home-sales-toronto-victorian Photo: Jay Woodworth

An uptick in Canadian home sales in February was enough to push activity to its highest level in more than eight years on a seasonally adjusted basis, according to the Canadian Real Estate Association (CREA).

Compared to January, existing home sales tracked through MLS systems from coast to coast edged up 0.8 per cent for the busiest month for sales activity since June 2007, with local markets in British Columbia (Okanagan Region and Fraser Valley) and Ontario (Greater Toronto Area) posting the largest gains following earlier month-over-month sales increases in January.

“Two of Canada’s hottest housing markets look set to stay that way heading into the spring homebuying season,” says CREA president Pauline Aunger in a statement. “Meanwhile, other major urban markets elsewhere in Canada are well balanced or have ample supply,” she continues.

The unadjusted average sale price of Canadian homes soared to $503,057 in February, 16.4 per cent higher than it was during the same time last year.

However, without Greater Vancouver — which saw the average sale price climb to $1,104,133 in February — and the Greater Toronto Area (GTA) — where the average sale price is now $685,278 — the national home price in February would be $355,235, up 8.7 per cent from a year ago.

“Even then, the gain reflects a tug of war between strong average price gains in housing markets around the GTA and the Lower Mainland of British Columbia versus flat or declining average prices elsewhere in Canada,” says CREA.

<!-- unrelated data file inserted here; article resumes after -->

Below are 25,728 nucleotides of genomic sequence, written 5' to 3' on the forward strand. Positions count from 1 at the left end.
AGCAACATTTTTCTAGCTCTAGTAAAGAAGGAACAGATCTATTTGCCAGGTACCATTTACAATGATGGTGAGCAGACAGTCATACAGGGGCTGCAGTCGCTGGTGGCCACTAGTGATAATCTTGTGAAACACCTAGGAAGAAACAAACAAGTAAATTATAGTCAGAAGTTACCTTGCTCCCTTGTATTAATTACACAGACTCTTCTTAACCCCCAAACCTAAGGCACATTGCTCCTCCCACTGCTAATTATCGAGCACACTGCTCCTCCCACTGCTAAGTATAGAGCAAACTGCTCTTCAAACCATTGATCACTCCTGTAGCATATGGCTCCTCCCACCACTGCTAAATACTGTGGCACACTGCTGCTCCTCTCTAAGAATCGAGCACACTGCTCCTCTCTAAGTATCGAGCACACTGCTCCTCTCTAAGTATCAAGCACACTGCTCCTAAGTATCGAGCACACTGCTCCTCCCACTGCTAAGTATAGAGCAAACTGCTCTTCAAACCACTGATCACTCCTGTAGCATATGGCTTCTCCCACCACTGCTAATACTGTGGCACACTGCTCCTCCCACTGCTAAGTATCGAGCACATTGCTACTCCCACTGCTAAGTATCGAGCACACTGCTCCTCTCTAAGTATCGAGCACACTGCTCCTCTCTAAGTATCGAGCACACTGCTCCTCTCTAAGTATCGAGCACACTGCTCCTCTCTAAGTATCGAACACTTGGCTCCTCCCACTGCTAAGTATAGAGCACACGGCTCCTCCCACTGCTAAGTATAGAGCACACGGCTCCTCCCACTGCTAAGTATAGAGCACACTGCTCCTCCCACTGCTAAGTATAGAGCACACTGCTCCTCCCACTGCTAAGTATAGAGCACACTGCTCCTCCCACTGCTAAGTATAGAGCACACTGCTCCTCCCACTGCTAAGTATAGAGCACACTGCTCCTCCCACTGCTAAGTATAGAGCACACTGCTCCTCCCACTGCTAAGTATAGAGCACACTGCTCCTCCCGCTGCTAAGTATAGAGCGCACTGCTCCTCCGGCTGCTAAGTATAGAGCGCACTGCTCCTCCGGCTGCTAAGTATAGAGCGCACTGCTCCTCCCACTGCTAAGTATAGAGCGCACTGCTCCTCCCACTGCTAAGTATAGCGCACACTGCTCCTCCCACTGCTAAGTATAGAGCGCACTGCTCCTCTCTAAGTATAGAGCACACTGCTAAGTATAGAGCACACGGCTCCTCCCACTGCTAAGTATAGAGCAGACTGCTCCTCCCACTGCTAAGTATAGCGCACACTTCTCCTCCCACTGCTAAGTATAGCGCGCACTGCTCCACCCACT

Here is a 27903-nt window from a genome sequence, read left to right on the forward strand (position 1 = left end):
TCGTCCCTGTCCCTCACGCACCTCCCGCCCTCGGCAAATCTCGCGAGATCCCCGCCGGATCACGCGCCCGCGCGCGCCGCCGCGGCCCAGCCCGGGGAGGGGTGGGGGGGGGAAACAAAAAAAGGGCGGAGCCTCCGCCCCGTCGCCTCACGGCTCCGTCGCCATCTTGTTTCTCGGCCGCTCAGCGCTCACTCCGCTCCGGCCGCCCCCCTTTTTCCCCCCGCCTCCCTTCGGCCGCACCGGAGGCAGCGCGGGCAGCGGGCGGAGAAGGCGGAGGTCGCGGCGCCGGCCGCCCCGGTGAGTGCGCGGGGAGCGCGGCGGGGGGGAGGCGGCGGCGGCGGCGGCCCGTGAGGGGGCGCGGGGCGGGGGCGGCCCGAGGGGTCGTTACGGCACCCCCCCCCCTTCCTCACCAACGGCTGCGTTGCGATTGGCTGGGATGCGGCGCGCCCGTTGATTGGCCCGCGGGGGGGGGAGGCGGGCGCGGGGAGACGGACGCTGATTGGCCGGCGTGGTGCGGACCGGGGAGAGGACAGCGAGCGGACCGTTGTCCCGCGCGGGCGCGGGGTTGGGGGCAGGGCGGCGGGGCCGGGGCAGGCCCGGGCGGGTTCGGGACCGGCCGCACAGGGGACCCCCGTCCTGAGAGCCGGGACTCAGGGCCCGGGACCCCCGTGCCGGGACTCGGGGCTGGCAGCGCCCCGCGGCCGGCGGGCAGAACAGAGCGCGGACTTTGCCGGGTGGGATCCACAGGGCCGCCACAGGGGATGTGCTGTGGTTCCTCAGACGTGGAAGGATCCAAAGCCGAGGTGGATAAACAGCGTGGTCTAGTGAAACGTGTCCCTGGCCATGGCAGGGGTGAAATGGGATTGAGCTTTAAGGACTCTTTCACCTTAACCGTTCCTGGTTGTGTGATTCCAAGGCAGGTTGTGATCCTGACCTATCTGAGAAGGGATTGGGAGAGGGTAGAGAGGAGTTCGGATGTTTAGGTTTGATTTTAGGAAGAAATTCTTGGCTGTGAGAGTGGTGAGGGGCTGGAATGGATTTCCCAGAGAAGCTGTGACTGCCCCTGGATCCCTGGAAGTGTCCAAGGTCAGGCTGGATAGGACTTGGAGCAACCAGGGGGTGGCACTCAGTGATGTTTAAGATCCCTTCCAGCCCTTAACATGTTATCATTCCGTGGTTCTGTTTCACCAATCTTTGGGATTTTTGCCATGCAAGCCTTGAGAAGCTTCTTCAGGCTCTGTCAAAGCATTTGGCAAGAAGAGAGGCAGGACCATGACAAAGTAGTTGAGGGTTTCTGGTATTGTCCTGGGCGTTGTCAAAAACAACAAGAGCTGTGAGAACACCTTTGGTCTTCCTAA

Remove British Columbia and Ontario from the national calculations, and the average price of a Canadian home last month tumbles further to $291,510, which represents a 1.4 per cent year-over-year decline.

TD economist Diana Petramala noted the impact new mortgage rules, which came into effect on February 15th and increased minimum down payments on some insured mortgages between $500,000 and $1 million, may have had on last month’s sales.

“Some of the strength in Canada’s most expensive markets may reflect some buyers rushing to get ahead of the new rules,” she says in a research note.

“As such, we could see some payback in the coming months,” she says, adding, “Nonetheless, these rules are very targeted at a small share of the market and will have only a modest impact on existing home sales nationally.”

Recent activity and the expectation that the overnight interest rate will remain at the current level until mid-2017 has led CREA to update its sales forecast for this year. The association is now calling for Canadian home sales to hit 511,400 units by the end of this year, up 1 per cent from 2015.

British Columbia is expected to lead the way for sales increases, as annual activity is now forecasted to surge 11.8 per cent in 2016. Meanwhile, CREA predicts the number of homes changing hands in Alberta this year will plummet 18.7 per cent.

Although the association calls for “the continuation of very strong demand” it has 2016 sales pegged for a modest increase of 0.3 per cent due to a dearth of available homes on the market.

By February’s end, it would take 5.2 months for Canada’s inventory of available homes to sell out if activity remained at current levels.

CREA says tight supply in British Columbia and Ontario markets is dragging the national inventory level down.

“The number of months of inventory is currently sitting at or below two months in the Lower Mainland of British Columbia, the GTA, St. Catharines, Brantford, Oakville-Milton and Guelph,” it says.

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